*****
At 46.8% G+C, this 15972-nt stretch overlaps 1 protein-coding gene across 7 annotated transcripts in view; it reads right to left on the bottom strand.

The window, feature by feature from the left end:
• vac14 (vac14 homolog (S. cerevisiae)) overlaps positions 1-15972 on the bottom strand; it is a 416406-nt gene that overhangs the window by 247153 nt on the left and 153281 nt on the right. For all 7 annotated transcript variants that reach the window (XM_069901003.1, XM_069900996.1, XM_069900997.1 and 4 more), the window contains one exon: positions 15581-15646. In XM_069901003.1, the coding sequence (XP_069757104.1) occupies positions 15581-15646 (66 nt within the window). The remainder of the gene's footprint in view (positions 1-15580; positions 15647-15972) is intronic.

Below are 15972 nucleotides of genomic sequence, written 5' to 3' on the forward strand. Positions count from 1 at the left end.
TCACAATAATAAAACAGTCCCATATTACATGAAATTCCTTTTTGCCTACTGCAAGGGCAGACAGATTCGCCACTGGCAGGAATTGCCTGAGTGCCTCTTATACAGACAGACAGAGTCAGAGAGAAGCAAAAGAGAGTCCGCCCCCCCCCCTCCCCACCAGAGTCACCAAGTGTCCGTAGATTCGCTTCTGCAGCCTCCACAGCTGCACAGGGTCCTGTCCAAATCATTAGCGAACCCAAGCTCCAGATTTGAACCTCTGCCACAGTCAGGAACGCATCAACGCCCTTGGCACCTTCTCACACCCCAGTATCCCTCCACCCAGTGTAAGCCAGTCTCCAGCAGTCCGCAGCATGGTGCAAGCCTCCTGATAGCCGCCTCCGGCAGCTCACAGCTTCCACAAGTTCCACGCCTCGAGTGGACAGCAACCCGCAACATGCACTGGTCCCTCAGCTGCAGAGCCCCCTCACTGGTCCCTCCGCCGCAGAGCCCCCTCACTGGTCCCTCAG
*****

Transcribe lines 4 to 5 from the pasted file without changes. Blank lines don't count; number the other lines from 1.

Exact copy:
Below are 15972 nucleotides of genomic sequence, written 5' to 3' on the forward strand. Positions count from 1 at the left end.
TCACAATAATAAAACAGTCCCATATTACATGAAATTCCTTTTTGCCTACTGCAAGGGCAGACAGATTCGCCACTGGCAGGAATTGCCTGAGTGCCTCTTATACAGACAGACAGAGTCAGAGAGAAGCAAAAGAGAGTCCGCCCCCCCCCCTCCCCACCAGAGTCACCAAGTGTCCGTAGATTCGCTTCTGCAGCCTCCACAGCTGCACAGGGTCCTGTCCAAATCATTAGCGAACCCAAGCTCCAGATTTGAACCTCTGCCACAGTCAGGAACGCATCAACGCCCTTGGCACCTTCTCACACCCCAGTATCCCTCCACCCAGTGTAAGCCAGTCTCCAGCAGTCCGCAGCATGGTGCAAGCCTCCTGATAGCCGCCTCCGGCAGCTCACAGCTTCCACAAGTTCCACGCCTCGAGTGGACAGCAACCCGCAACATGCACTGGTCCCTCAGCTGCAGAGCCCCCTCACTGGTCCCTCCGCCGCAGAGCCCCCTCACTGGTCCCTCAG